Imagine the perfect fishing hole. A shallow green riffle defines the top. Water tumbles over stones and moss into
a deep blue hole. Toward the end, river rocks materialize as the bottom comes back into view. Below the hole, the water drops and bends into a long, deep run. On shore, mountaintops barely show above the wooded hills. Big ponderosa pines lean out over the river. A bald eagle flies over while a kingfisher chatters and a dipper shakes water from its feathers.
And, of course, big fish swim at your feet. Really big fish. Now link a couple hundred of these holes together, and you
have the South Fork of the Clearwater River. For ten days in the fall of 1805, the Corps of Discovery camped along
the Clearwater River at the mouth of the North Fork, at what they called the Canoe Camp. Here the men recovered from their arduous journey over Lolo Pass (they walked 160 miles in eleven days), and built five dugout canoes for their journey down the Columbia River.
They also recovered from a terrible affliction: the change in diet from an all meat diet to dried fish and grains caused violent dysentery in most of the men. "Capt. Lewis & myself eate a Supper of roots boiled, which Swelled us in Such a manner that we were Scarcely able to breath for Several hours," Clark recalled. Diarrhea and vomiting ran rampant for ten days. Because the men were so sick, they had little energy for exploring or fishing. Instead, they stayed on the bank of the North Fork, working on canoes and moving as little as possible.
Sadly, of the three forks of the Clearwater River, the North Fork has changed the most. Dworshak Dam,an impassable concrete
wall just two miles up from the Clearwater, halted all fish migration and made the North Fork an unchanging tailwater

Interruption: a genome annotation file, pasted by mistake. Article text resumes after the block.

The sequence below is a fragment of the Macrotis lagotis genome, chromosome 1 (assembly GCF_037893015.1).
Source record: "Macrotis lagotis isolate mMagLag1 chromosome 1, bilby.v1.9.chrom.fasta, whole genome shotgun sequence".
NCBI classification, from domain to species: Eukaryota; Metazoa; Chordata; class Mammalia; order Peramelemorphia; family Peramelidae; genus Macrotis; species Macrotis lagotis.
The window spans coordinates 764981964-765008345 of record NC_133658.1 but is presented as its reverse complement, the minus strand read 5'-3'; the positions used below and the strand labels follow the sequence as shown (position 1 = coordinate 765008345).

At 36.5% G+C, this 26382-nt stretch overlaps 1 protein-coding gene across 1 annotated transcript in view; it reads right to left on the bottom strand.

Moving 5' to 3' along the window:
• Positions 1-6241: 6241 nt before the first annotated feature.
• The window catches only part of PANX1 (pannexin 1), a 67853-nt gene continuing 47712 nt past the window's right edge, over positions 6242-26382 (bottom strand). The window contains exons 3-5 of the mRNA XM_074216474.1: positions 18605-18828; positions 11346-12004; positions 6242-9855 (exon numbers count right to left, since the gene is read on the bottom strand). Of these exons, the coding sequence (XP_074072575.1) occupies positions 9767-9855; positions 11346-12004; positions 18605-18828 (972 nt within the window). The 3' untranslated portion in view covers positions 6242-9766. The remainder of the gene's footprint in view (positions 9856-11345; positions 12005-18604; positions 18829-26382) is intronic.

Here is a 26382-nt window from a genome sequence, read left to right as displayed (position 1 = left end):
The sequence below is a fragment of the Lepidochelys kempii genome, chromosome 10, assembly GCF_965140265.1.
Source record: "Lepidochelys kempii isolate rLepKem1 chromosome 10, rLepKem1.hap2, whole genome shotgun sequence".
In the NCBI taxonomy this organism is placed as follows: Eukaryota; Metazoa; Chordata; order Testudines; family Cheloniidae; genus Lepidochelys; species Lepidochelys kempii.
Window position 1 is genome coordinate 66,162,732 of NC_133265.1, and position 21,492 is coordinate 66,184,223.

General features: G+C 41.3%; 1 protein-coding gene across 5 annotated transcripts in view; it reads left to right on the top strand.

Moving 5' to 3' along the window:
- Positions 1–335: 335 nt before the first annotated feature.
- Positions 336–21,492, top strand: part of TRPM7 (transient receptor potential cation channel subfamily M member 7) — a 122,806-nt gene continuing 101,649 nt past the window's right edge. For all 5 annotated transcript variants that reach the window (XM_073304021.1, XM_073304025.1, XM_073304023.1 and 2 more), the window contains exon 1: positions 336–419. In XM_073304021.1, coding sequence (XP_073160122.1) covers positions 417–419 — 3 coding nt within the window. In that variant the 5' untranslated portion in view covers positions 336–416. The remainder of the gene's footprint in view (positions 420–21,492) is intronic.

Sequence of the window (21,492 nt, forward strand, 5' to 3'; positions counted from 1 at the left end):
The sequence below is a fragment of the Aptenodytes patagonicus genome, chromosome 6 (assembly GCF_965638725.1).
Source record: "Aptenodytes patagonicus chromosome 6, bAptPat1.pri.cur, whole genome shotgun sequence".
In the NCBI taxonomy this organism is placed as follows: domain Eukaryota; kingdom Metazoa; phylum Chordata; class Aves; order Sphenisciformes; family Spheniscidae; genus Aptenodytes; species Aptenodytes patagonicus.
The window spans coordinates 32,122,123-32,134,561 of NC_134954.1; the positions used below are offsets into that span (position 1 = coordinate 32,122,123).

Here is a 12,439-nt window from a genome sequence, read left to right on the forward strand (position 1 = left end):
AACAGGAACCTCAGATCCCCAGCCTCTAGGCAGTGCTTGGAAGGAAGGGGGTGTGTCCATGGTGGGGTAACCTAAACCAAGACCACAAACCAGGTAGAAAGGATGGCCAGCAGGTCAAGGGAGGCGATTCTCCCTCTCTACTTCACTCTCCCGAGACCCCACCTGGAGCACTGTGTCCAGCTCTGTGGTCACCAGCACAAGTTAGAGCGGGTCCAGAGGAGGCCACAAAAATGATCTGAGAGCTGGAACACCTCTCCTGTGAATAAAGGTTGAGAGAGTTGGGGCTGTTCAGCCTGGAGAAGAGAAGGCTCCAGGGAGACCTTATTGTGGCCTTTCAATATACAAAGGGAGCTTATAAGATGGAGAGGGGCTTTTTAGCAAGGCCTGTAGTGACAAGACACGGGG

river. The world’s largest steelhead/salmon hatchery sits at the mouth of the North Fork, yearly pouring hundreds of
thousands of fish into the river in an attempt to make up for what the dam has taken away.
This hatchery also attracts hundreds of fishing boats during the season, making the river congested.
While Lewis and Clark’s North Fork has changed dramatically, the Middle Fork and the South Fork
have avoided being buried behind concrete dams and the South Fork is a prime fishing destination.
The Clearwater River is the main tributary of the Lower Snake River and offers some of the best
steelhead and Chinook salmon fishing in the lower 48 states because these river systems are
lined with large tracts of wild, roadless forests. From October until April, the Clearwater hosts runs of the
largest steelhead in the west.
The large "B-Run" steelhead have spent over two years in the ocean and can weigh over 20 pounds, with 12 to 15 pound fish common. The Chinook salmon work their way up the river a little later in the year, offering quality fishing in
May and June. These beautiful fish can also weigh over 20 pounds.
Clearwater fish are heavily managed by state and federal agencies. Numerous hatcheries
supplement the declining wild populations. These hatchery fish are easily identified by a missing
adipose fin. Release all fish that still have this fin; they are wild and can not be kept. Regulations
change yearly, so be sure to check the latest opening dates and regulations before heading out.
Photo: The Clearwater is the main tributary of the Lower Snake River and offers some of the best
steelhead and Chinook salmon fishing in the lower 48 states. Photo by Drew Winterer.